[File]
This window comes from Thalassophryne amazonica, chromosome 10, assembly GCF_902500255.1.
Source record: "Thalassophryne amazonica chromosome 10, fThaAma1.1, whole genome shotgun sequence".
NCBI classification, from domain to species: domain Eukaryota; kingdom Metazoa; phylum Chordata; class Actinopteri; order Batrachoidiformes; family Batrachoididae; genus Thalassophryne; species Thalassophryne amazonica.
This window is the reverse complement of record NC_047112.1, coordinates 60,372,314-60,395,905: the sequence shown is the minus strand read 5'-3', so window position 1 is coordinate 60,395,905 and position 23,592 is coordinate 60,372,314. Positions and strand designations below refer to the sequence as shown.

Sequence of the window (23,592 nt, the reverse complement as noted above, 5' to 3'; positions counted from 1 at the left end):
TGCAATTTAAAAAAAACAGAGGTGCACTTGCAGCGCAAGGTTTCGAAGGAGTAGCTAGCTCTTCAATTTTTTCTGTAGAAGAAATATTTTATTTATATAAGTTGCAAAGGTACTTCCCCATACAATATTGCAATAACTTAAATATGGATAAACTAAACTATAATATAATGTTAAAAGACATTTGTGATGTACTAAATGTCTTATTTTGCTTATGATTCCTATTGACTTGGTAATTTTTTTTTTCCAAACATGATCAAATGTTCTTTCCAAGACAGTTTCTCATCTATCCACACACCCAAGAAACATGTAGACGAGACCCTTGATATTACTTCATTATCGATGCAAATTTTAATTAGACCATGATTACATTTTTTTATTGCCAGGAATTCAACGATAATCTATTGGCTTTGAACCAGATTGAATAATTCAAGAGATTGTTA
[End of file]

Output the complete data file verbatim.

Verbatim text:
This window comes from Thalassophryne amazonica, chromosome 10, assembly GCF_902500255.1.
Source record: "Thalassophryne amazonica chromosome 10, fThaAma1.1, whole genome shotgun sequence".
NCBI classification, from domain to species: domain Eukaryota; kingdom Metazoa; phylum Chordata; class Actinopteri; order Batrachoidiformes; family Batrachoididae; genus Thalassophryne; species Thalassophryne amazonica.
This window is the reverse complement of record NC_047112.1, coordinates 60,372,314-60,395,905: the sequence shown is the minus strand read 5'-3', so window position 1 is coordinate 60,395,905 and position 23,592 is coordinate 60,372,314. Positions and strand designations below refer to the sequence as shown.

Sequence of the window (23,592 nt, the reverse complement as noted above, 5' to 3'; positions counted from 1 at the left end):
TGCAATTTAAAAAAAACAGAGGTGCACTTGCAGCGCAAGGTTTCGAAGGAGTAGCTAGCTCTTCAATTTTTTCTGTAGAAGAAATATTTTATTTATATAAGTTGCAAAGGTACTTCCCCATACAATATTGCAATAACTTAAATATGGATAAACTAAACTATAATATAATGTTAAAAGACATTTGTGATGTACTAAATGTCTTATTTTGCTTATGATTCCTATTGACTTGGTAATTTTTTTTTTCCAAACATGATCAAATGTTCTTTCCAAGACAGTTTCTCATCTATCCACACACCCAAGAAACATGTAGACGAGACCCTTGATATTACTTCATTATCGATGCAAATTTTAATTAGACCATGATTACATTTTTTTATTGCCAGGAATTCAACGATAATCTATTGGCTTTGAACCAGATTGAATAATTCAAGAGATTGTTA